She also said some of her positions on issues are “nontraditional,” which has caused some controversy. She declined to detail what those issues were. But she insisted Black Nonbelievers is “a safe space,” a claim that was repeated in a statement released by the group.
“We are a safe space for people who are deconstructing religious beliefs and need a welcoming community. We are a safe space for those who are learning about and deconstructing societal stigmas, including those that judge unconventional practices.”
Rogiérs Fibby, the former director of the D.C. chapter, regarded Black Nonbelievers as the most prominent of the Black nonbelief organizations in the U.S. Fibby, who was one of the leaders who left, said the rift signals a “heartfelt loss” for many, noting especially Black nonbelievers who live in the Bible Belt and who “don’t have another church to go to.”
“It’s not like, ‘Oh, well, I’ll just go to the other Methodist church across town,'” Fibby said. “We really do have to build it, and that’s what we’re going to do.”
Fibby said those who left Black Nonbelievers hope to rebuild a space with “structures of accountability,” where people can report “any kind of inappropriate relationships” or “any kind of conflicts.”
“We’re trying to keep humanism at the forefront on the way we deal with this. … We’re not just atheists, we’re humanists,” he said. (Humanists abide by a philosophy affirming the responsibility “to lead ethical lives of personal fulfillment that aspire to the greater good of humanity.”)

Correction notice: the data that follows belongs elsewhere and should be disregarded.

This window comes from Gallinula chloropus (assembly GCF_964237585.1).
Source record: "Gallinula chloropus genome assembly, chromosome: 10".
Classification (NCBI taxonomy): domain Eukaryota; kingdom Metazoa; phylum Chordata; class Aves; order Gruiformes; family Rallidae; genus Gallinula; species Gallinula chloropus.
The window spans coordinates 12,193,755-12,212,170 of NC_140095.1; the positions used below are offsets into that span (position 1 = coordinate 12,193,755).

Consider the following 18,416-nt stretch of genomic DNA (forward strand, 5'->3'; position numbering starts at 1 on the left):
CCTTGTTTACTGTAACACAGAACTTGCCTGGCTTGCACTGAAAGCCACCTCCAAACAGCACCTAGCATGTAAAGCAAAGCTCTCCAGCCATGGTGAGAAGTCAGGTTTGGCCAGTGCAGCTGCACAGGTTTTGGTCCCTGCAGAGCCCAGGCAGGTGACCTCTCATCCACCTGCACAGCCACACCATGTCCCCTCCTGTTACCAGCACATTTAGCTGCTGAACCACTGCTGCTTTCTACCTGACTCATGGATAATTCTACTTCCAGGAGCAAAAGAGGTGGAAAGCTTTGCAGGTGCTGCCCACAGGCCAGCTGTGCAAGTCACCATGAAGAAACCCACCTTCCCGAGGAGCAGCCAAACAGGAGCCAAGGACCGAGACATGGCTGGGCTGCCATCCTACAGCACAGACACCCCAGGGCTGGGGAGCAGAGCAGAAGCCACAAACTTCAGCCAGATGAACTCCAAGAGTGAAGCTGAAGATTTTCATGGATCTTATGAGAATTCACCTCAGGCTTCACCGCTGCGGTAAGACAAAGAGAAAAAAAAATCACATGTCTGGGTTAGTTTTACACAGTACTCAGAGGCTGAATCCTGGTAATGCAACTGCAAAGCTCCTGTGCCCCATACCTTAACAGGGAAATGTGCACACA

In doing so, Fibby said, “there’s a sense of restorative justice. There’s a sense of accountability, but there’s also a sense of scrutiny.”
Leaders allege that Thomas violated a code of conduct for all SeaCon attendees.
Bridgett “Bria” Crutchfield, who established the Detroit-area affiliate of Black Nonbelievers, said a detailed report is forthcoming “that will outline specific instances and infractions that were concerning.”
“When you’ve been a leader for so long, sometimes it’s hard to see the mistakes that you have made,” said Crutchfield, who worked closely with Thomas in organizing the annual “Women of Color Beyond Belief” conference.
Crutchfield, who regarded Thomas as her best friend, said leaving the organization was “one of the hardest decisions that we’ve had to make.” But, she said, out of this fallout a “functioning collective is being created.”